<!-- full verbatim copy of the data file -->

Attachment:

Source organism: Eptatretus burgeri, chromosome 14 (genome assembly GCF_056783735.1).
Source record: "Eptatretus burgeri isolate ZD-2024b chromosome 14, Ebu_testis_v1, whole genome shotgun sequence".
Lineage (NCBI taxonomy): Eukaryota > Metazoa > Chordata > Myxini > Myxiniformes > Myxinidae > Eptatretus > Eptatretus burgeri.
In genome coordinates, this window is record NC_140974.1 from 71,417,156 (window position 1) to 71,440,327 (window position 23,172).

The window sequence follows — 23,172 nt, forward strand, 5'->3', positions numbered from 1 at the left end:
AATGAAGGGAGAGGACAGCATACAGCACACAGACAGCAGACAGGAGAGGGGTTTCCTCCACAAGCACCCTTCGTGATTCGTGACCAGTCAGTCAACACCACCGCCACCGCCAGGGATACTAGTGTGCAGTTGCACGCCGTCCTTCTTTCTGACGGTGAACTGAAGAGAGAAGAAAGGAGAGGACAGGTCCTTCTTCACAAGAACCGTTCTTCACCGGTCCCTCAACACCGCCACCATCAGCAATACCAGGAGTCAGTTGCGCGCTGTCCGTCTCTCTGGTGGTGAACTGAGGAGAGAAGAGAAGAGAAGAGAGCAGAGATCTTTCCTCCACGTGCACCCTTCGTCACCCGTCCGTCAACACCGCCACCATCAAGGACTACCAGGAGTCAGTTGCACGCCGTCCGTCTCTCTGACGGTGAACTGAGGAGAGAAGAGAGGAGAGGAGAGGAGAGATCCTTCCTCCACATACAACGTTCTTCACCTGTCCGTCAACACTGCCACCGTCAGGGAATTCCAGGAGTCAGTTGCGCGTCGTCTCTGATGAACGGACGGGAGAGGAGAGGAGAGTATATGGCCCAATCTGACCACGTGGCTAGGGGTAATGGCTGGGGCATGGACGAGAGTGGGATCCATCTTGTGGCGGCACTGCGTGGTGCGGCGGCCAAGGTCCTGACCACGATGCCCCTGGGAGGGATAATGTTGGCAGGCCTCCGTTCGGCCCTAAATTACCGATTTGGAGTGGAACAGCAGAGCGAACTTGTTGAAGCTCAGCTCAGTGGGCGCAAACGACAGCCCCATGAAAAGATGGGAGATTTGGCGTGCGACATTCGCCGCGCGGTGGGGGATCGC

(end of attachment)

Source organism: Eptatretus burgeri, chromosome 14 (genome assembly GCF_056783735.1).
Source record: "Eptatretus burgeri isolate ZD-2024b chromosome 14, Ebu_testis_v1, whole genome shotgun sequence".
Lineage (NCBI taxonomy): Eukaryota > Metazoa > Chordata > Myxini > Myxiniformes > Myxinidae > Eptatretus > Eptatretus burgeri.
In genome coordinates, this window is record NC_140974.1 from 71,417,156 (window position 1) to 71,440,327 (window position 23,172).

The window sequence follows — 23,172 nt, forward strand, 5'->3', positions numbered from 1 at the left end:
AATGAAGGGAGAGGACAGCATACAGCACACAGACAGCAGACAGGAGAGGGGTTTCCTCCACAAGCACCCTTCGTGATTCGTGACCAGTCAGTCAACACCACCGCCACCGCCAGGGATACTAGTGTGCAGTTGCACGCCGTCCTTCTTTCTGACGGTGAACTGAAGAGAGAAGAAAGGAGAGGACAGGTCCTTCTTCACAAGAACCGTTCTTCACCGGTCCCTCAACACCGCCACCATCAGCAATACCAGGAGTCAGTTGCGCGCTGTCCGTCTCTCTGGTGGTGAACTGAGGAGAGAAGAGAAGAGAAGAGAGCAGAGATCTTTCCTCCACGTGCACCCTTCGTCACCCGTCCGTCAACACCGCCACCATCAAGGACTACCAGGAGTCAGTTGCACGCCGTCCGTCTCTCTGACGGTGAACTGAGGAGAGAAGAGAGGAGAGGAGAGGAGAGATCCTTCCTCCACATACAACGTTCTTCACCTGTCCGTCAACACTGCCACCGTCAGGGAATTCCAGGAGTCAGTTGCGCGTCGTCTCTGATGAACGGACGGGAGAGGAGAGGAGAGTATATGGCCCAATCTGACCACGTGGCTAGGGGTAATGGCTGGGGCATGGACGAGAGTGGGATCCATCTTGTGGCGGCACTGCGTGGTGCGGCGGCCAAGGTCCTGACCACGATGCCCCTGGGAGGGATAATGTTGGCAGGCCTCCGTTCGGCCCTAAATTACCGATTTGGAGTGGAACAGCAGAGCGAACTTGTTGAAGCTCAGCTCAGTGGGCGCAAACGACAGCCCCATGAAAAGATGGGAGATTTGGCGTGCGACATTCGCCGCGCGGTGGGGGATCGC